Slow progress with integration also raises the question of whether structures really change the culture and behaviours which actually determine how services work together. There has been a consistent tendency in UK policy to create new joint committees and governance arrangements across health and social care in hopes that more collaborative service delivery would naturally follow. While these have looked different in each country of the UK, they have been insufficient to address the culture, norms, systems and processes needed to support integrated ways of working and fundamentally change the way services operate.
Even where integrated care systems have been legal entities, as is the case in Scotland, Wales and Northern Ireland, having a legal duty to collaborate has not in itself led to effective collaboration. This instead relies on having sufficient resources, incentives, regulatory and outcomes frameworks, and consistent leadership and cultures across health and social care – which policy has so far failed to achieve in each country of the UK, and which cannot easily be legislated for.
To be fair, the Department of Health and Social Care and NHS England have recognised that another organisational reconfiguration was never intended to solve all the barriers that make integration difficult. Instead, they have been emphasised as a continuation of integrated care reforms that came before it, and an attempt to remove some of the residual financial and legal hurdles to partnership working. But if real progress on integration is to happen, policy-makers must recognise that decisions and behaviours in health and care are shaped by much deeper factors than committees and organisational diagrams.
What is integration meant to achieve, and how can we tell if it does?
Experience across the UK also throws open the question of what integration is actually meant to achieve and how to measure it. In our recent report, we found a huge range of different priorities and aspirations across 20 years of reforms, from boosting population health to saving NHS money. Progress was generally limited. Emergency admissions had not fallen, savings were not delivered, and surveys showed little sign that patients were having a better experience.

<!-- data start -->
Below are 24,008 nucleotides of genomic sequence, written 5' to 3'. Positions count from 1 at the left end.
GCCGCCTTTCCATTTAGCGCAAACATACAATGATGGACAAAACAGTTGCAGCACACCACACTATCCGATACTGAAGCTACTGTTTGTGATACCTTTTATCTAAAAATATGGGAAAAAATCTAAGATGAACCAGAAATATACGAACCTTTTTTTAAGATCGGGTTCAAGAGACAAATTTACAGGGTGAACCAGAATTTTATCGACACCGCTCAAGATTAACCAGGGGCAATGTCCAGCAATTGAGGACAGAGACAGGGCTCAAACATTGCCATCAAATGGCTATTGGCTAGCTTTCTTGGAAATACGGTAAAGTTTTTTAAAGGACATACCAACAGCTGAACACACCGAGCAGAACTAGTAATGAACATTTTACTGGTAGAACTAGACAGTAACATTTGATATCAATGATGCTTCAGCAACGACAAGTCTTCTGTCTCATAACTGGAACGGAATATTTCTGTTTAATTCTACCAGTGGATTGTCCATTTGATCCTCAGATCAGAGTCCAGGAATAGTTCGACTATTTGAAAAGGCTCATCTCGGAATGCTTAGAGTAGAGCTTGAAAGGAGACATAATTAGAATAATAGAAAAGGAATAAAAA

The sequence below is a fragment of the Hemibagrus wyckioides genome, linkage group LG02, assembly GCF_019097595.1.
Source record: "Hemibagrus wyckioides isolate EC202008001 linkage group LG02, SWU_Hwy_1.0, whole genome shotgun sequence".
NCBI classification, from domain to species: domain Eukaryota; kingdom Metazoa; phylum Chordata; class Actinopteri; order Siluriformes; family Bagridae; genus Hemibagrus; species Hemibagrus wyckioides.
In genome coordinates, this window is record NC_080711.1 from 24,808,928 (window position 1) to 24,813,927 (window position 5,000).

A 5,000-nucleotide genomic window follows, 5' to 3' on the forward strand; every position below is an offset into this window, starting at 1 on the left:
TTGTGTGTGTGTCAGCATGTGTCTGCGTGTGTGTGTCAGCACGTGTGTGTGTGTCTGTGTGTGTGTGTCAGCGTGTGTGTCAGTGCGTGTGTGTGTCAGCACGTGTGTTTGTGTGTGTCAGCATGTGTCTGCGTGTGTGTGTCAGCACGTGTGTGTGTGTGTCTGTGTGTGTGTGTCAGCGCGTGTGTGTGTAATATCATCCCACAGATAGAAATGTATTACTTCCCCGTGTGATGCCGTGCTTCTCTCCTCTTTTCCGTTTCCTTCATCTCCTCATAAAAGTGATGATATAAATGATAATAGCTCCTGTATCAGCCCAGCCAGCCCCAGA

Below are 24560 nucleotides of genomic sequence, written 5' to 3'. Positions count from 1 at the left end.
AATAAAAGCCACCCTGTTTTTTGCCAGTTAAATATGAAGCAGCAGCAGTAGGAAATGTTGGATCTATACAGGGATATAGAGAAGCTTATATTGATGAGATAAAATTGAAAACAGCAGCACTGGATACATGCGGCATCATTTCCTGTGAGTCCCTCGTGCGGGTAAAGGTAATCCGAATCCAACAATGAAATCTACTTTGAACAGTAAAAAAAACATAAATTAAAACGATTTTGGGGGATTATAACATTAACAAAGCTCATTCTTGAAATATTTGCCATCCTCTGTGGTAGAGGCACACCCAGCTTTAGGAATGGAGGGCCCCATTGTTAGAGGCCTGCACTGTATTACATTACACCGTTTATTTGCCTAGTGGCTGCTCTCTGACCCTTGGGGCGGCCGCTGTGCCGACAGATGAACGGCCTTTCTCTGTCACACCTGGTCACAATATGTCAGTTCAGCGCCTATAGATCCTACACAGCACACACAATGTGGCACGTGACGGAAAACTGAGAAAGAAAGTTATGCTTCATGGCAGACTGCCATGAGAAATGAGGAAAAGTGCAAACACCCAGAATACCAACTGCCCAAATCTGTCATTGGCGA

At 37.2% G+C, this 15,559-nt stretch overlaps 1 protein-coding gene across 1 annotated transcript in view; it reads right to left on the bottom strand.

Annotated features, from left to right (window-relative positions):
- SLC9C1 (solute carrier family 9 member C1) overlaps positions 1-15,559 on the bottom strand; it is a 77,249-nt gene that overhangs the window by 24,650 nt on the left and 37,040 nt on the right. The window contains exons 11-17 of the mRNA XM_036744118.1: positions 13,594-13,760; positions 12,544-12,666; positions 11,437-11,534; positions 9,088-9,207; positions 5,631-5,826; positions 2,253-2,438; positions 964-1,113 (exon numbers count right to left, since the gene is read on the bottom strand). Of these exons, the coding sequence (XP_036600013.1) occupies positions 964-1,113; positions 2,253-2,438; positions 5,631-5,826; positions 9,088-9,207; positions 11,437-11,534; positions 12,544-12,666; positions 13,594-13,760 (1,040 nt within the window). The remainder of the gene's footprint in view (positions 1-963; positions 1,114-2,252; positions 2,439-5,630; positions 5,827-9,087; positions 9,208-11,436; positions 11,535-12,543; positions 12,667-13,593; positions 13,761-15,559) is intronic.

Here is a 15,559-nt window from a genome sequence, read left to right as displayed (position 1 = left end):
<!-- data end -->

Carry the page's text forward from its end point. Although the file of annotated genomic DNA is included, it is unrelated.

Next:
Does this mean integration doesn’t work? Or were we counting the wrong things – broad variables affected by many economic, social and health trends, often far removed from the immediate contact between different services? The complexity of integration makes it hard to define, measure and evaluate. Although it has been a policy aim across the UK for more than 20 years, we still have relatively little understanding of its impact. Much more therefore needs to be done to improve measures of integration, and set out clearly how it is supposed to contribute to wider outcomes.
In England's latest round of reforms, these questions have been put on the back burner. The integration white paper left central government to work out national priorities and how success will be measured, and local “places” to build these into “outcome frameworks”. The temptation to bolt on ever more national political priorities, and process measures with a long history in the NHS, will be strong. But there is a risk of very visible failure if ambitious, unachievable or irrelevant targets are piled onto a set of reforms which may not reach deep enough to drive significant change.